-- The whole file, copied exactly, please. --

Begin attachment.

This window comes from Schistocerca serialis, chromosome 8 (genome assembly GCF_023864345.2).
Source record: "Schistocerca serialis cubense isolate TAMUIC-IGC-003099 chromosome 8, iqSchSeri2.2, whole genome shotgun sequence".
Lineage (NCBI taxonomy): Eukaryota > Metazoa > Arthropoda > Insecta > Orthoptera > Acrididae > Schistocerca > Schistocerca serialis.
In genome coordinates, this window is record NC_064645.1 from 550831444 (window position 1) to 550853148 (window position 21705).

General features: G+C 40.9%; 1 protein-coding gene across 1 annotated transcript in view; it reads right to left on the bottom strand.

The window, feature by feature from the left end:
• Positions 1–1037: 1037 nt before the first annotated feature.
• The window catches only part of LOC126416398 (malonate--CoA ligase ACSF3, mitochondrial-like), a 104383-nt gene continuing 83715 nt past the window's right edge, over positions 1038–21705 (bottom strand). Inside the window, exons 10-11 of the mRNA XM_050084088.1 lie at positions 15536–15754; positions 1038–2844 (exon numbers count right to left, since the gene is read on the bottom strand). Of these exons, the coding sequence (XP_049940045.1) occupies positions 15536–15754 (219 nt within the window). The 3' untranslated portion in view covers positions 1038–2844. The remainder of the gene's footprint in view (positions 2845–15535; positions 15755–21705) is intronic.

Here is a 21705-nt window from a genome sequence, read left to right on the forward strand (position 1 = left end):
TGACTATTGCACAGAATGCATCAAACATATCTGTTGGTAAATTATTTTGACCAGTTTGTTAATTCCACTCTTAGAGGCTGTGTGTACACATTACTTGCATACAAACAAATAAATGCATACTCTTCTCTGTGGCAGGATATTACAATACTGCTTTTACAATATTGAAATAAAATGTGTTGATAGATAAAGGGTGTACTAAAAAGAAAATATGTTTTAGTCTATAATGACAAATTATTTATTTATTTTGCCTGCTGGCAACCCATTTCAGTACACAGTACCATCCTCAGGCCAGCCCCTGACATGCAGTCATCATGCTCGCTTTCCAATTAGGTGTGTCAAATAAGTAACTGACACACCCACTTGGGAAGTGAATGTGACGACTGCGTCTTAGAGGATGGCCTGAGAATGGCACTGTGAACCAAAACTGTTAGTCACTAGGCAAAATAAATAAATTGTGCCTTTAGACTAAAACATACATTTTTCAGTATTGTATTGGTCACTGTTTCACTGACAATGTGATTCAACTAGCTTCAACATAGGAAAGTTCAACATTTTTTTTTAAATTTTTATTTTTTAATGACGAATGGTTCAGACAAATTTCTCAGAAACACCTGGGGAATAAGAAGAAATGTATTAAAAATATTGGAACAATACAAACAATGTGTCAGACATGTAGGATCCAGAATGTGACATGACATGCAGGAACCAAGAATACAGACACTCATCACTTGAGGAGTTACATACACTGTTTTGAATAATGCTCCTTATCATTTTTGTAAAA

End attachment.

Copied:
This window comes from Schistocerca serialis, chromosome 8 (genome assembly GCF_023864345.2).
Source record: "Schistocerca serialis cubense isolate TAMUIC-IGC-003099 chromosome 8, iqSchSeri2.2, whole genome shotgun sequence".
Lineage (NCBI taxonomy): Eukaryota > Metazoa > Arthropoda > Insecta > Orthoptera > Acrididae > Schistocerca > Schistocerca serialis.
In genome coordinates, this window is record NC_064645.1 from 550831444 (window position 1) to 550853148 (window position 21705).

General features: G+C 40.9%; 1 protein-coding gene across 1 annotated transcript in view; it reads right to left on the bottom strand.

The window, feature by feature from the left end:
• Positions 1–1037: 1037 nt before the first annotated feature.
• The window catches only part of LOC126416398 (malonate--CoA ligase ACSF3, mitochondrial-like), a 104383-nt gene continuing 83715 nt past the window's right edge, over positions 1038–21705 (bottom strand). Inside the window, exons 10-11 of the mRNA XM_050084088.1 lie at positions 15536–15754; positions 1038–2844 (exon numbers count right to left, since the gene is read on the bottom strand). Of these exons, the coding sequence (XP_049940045.1) occupies positions 15536–15754 (219 nt within the window). The 3' untranslated portion in view covers positions 1038–2844. The remainder of the gene's footprint in view (positions 2845–15535; positions 15755–21705) is intronic.

Here is a 21705-nt window from a genome sequence, read left to right on the forward strand (position 1 = left end):
TGACTATTGCACAGAATGCATCAAACATATCTGTTGGTAAATTATTTTGACCAGTTTGTTAATTCCACTCTTAGAGGCTGTGTGTACACATTACTTGCATACAAACAAATAAATGCATACTCTTCTCTGTGGCAGGATATTACAATACTGCTTTTACAATATTGAAATAAAATGTGTTGATAGATAAAGGGTGTACTAAAAAGAAAATATGTTTTAGTCTATAATGACAAATTATTTATTTATTTTGCCTGCTGGCAACCCATTTCAGTACACAGTACCATCCTCAGGCCAGCCCCTGACATGCAGTCATCATGCTCGCTTTCCAATTAGGTGTGTCAAATAAGTAACTGACACACCCACTTGGGAAGTGAATGTGACGACTGCGTCTTAGAGGATGGCCTGAGAATGGCACTGTGAACCAAAACTGTTAGTCACTAGGCAAAATAAATAAATTGTGCCTTTAGACTAAAACATACATTTTTCAGTATTGTATTGGTCACTGTTTCACTGACAATGTGATTCAACTAGCTTCAACATAGGAAAGTTCAACATTTTTTTTTAAATTTTTATTTTTTAATGACGAATGGTTCAGACAAATTTCTCAGAAACACCTGGGGAATAAGAAGAAATGTATTAAAAATATTGGAACAATACAAACAATGTGTCAGACATGTAGGATCCAGAATGTGACATGACATGCAGGAACCAAGAATACAGACACTCATCACTTGAGGAGTTACATACACTGTTTTGAATAATGCTCCTTATCATTTTTGTAAAA